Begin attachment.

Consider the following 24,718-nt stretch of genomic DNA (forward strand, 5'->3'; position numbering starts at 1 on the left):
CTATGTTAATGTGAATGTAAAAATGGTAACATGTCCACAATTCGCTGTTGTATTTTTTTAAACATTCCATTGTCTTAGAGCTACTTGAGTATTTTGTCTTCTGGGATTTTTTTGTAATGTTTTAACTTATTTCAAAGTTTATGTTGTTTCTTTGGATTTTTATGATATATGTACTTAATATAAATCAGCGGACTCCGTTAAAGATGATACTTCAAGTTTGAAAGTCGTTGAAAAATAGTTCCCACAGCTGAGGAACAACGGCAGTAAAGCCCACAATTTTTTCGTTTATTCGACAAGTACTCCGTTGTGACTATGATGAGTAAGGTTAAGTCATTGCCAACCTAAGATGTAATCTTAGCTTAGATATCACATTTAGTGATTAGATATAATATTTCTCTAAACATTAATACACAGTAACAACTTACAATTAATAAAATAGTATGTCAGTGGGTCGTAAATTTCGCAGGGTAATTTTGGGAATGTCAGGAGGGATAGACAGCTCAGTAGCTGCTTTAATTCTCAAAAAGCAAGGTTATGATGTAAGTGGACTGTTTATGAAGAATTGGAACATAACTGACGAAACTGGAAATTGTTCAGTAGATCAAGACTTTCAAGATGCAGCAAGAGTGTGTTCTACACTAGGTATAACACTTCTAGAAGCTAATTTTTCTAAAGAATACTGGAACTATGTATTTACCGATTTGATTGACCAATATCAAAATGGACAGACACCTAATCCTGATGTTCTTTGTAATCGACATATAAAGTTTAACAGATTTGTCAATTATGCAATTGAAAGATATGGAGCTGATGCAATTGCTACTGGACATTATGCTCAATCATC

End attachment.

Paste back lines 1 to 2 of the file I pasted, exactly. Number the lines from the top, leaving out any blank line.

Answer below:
Consider the following 24,718-nt stretch of genomic DNA (forward strand, 5'->3'; position numbering starts at 1 on the left):
CTATGTTAATGTGAATGTAAAAATGGTAACATGTCCACAATTCGCTGTTGTATTTTTTTAAACATTCCATTGTCTTAGAGCTACTTGAGTATTTTGTCTTCTGGGATTTTTTTGTAATGTTTTAACTTATTTCAAAGTTTATGTTGTTTCTTTGGATTTTTATGATATATGTACTTAATATAAATCAGCGGACTCCGTTAAAGATGATACTTCAAGTTTGAAAGTCGTTGAAAAATAGTTCCCACAGCTGAGGAACAACGGCAGTAAAGCCCACAATTTTTTCGTTTATTCGACAAGTACTCCGTTGTGACTATGATGAGTAAGGTTAAGTCATTGCCAACCTAAGATGTAATCTTAGCTTAGATATCACATTTAGTGATTAGATATAATATTTCTCTAAACATTAATACACAGTAACAACTTACAATTAATAAAATAGTATGTCAGTGGGTCGTAAATTTCGCAGGGTAATTTTGGGAATGTCAGGAGGGATAGACAGCTCAGTAGCTGCTTTAATTCTCAAAAAGCAAGGTTATGATGTAAGTGGACTGTTTATGAAGAATTGGAACATAACTGACGAAACTGGAAATTGTTCAGTAGATCAAGACTTTCAAGATGCAGCAAGAGTGTGTTCTACACTAGGTATAACACTTCTAGAAGCTAATTTTTCTAAAGAATACTGGAACTATGTATTTACCGATTTGATTGACCAATATCAAAATGGACAGACACCTAATCCTGATGTTCTTTGTAATCGACATATAAAGTTTAACAGATTTGTCAATTATGCAATTGAAAGATATGGAGCTGATGCAATTGCTACTGGACATTATGCTCAATCATC